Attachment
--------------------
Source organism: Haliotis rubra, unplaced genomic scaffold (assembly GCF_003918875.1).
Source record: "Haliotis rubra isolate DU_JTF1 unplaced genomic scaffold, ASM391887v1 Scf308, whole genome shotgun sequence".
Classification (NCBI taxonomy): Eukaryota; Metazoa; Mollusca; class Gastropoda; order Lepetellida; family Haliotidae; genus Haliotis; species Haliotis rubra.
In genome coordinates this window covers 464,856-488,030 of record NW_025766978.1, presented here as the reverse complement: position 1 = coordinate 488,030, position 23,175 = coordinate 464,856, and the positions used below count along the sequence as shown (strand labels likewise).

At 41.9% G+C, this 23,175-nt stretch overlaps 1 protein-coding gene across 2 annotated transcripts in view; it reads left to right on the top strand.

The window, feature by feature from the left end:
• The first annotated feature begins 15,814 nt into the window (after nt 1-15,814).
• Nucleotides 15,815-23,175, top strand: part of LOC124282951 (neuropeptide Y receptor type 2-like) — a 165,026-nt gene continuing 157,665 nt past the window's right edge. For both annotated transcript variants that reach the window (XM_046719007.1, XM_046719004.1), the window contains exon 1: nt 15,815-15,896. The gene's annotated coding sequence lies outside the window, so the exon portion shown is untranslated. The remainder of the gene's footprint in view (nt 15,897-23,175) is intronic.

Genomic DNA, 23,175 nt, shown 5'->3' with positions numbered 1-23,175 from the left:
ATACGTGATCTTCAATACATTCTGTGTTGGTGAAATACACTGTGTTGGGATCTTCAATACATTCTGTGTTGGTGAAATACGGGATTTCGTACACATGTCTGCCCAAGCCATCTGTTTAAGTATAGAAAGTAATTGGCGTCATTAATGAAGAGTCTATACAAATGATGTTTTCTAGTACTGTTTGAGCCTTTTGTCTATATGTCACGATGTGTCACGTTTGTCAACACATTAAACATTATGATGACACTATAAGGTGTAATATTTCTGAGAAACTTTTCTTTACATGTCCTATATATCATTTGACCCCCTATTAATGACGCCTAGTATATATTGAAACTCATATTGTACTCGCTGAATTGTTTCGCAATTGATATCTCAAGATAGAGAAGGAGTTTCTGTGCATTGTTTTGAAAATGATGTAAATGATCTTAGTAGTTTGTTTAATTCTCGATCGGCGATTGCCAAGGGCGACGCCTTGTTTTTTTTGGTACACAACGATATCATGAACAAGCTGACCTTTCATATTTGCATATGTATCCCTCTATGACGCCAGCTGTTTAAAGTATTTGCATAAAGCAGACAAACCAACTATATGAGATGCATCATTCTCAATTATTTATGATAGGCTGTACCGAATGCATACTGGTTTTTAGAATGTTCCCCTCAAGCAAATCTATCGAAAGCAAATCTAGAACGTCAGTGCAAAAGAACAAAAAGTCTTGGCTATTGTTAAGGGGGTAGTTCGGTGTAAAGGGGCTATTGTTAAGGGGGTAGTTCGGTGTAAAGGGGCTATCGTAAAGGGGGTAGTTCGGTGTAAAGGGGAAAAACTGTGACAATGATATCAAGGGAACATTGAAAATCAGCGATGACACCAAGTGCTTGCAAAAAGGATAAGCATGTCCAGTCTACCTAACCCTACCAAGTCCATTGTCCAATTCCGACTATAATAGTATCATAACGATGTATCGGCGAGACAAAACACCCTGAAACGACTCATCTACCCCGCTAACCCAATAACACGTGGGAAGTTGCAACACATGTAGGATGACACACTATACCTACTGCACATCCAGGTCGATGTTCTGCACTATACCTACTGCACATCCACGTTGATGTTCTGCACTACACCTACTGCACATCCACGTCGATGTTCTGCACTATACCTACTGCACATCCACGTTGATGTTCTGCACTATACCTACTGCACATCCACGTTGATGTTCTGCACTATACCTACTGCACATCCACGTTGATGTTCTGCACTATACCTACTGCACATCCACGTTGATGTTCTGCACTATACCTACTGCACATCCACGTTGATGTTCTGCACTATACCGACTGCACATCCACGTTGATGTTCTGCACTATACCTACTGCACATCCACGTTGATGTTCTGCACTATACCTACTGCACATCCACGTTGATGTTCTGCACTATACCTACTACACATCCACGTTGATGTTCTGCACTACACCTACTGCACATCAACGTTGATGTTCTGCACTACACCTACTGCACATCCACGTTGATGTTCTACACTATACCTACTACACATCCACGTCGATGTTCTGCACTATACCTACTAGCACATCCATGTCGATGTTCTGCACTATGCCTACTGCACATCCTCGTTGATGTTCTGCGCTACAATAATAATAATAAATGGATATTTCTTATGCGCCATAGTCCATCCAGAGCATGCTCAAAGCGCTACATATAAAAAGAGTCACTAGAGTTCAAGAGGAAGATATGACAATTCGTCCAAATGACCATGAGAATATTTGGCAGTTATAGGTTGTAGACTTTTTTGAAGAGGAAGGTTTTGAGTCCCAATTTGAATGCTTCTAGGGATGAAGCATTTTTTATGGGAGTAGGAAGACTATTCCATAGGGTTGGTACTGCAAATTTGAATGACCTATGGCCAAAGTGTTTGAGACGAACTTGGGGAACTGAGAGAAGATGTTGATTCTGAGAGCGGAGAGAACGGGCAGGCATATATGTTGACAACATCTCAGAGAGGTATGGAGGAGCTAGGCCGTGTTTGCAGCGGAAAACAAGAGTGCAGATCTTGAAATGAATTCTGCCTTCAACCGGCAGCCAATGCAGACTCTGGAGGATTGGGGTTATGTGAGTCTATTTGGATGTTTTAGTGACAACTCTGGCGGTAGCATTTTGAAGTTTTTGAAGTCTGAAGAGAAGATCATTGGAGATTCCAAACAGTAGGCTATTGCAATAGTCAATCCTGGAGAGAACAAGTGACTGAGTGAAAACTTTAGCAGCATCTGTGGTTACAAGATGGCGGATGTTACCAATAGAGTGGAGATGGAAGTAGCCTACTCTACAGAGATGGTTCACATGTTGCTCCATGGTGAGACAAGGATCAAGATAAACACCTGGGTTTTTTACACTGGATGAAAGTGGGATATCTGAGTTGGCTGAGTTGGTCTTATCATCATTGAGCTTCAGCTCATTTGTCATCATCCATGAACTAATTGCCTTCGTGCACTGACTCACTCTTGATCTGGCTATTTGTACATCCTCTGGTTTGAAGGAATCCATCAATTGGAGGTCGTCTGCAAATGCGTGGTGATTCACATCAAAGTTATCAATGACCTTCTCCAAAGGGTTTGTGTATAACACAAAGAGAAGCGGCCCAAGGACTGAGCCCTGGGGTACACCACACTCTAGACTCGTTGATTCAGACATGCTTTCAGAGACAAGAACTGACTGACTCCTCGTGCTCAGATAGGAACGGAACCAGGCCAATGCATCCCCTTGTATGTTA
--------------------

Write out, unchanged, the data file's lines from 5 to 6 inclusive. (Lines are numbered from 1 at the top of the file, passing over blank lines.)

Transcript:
At 41.9% G+C, this 23,175-nt stretch overlaps 1 protein-coding gene across 2 annotated transcripts in view; it reads left to right on the top strand.

The window, feature by feature from the left end: